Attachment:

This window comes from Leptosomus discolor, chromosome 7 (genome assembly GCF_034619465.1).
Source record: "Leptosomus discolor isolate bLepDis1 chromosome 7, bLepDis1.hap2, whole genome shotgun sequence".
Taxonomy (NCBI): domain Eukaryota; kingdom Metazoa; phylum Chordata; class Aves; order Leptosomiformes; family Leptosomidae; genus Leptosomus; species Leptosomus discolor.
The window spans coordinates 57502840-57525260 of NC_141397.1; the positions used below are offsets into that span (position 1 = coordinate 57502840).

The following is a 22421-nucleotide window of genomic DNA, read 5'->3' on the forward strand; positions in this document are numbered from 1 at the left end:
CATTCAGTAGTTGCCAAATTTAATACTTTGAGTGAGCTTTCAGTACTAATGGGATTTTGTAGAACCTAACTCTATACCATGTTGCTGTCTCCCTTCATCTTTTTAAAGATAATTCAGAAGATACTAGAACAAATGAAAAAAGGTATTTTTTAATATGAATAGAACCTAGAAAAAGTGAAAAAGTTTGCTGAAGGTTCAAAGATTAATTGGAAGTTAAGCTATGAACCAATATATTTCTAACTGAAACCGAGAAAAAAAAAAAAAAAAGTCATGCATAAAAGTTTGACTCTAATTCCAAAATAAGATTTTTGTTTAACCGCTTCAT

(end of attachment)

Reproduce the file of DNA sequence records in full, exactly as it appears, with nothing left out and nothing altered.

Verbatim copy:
This window comes from Leptosomus discolor, chromosome 7 (genome assembly GCF_034619465.1).
Source record: "Leptosomus discolor isolate bLepDis1 chromosome 7, bLepDis1.hap2, whole genome shotgun sequence".
Taxonomy (NCBI): domain Eukaryota; kingdom Metazoa; phylum Chordata; class Aves; order Leptosomiformes; family Leptosomidae; genus Leptosomus; species Leptosomus discolor.
The window spans coordinates 57502840-57525260 of NC_141397.1; the positions used below are offsets into that span (position 1 = coordinate 57502840).

The following is a 22421-nucleotide window of genomic DNA, read 5'->3' on the forward strand; positions in this document are numbered from 1 at the left end:
CATTCAGTAGTTGCCAAATTTAATACTTTGAGTGAGCTTTCAGTACTAATGGGATTTTGTAGAACCTAACTCTATACCATGTTGCTGTCTCCCTTCATCTTTTTAAAGATAATTCAGAAGATACTAGAACAAATGAAAAAAGGTATTTTTTAATATGAATAGAACCTAGAAAAAGTGAAAAAGTTTGCTGAAGGTTCAAAGATTAATTGGAAGTTAAGCTATGAACCAATATATTTCTAACTGAAACCGAGAAAAAAAAAAAAAAAAGTCATGCATAAAAGTTTGACTCTAATTCCAAAATAAGATTTTTGTTTAACCGCTTCAT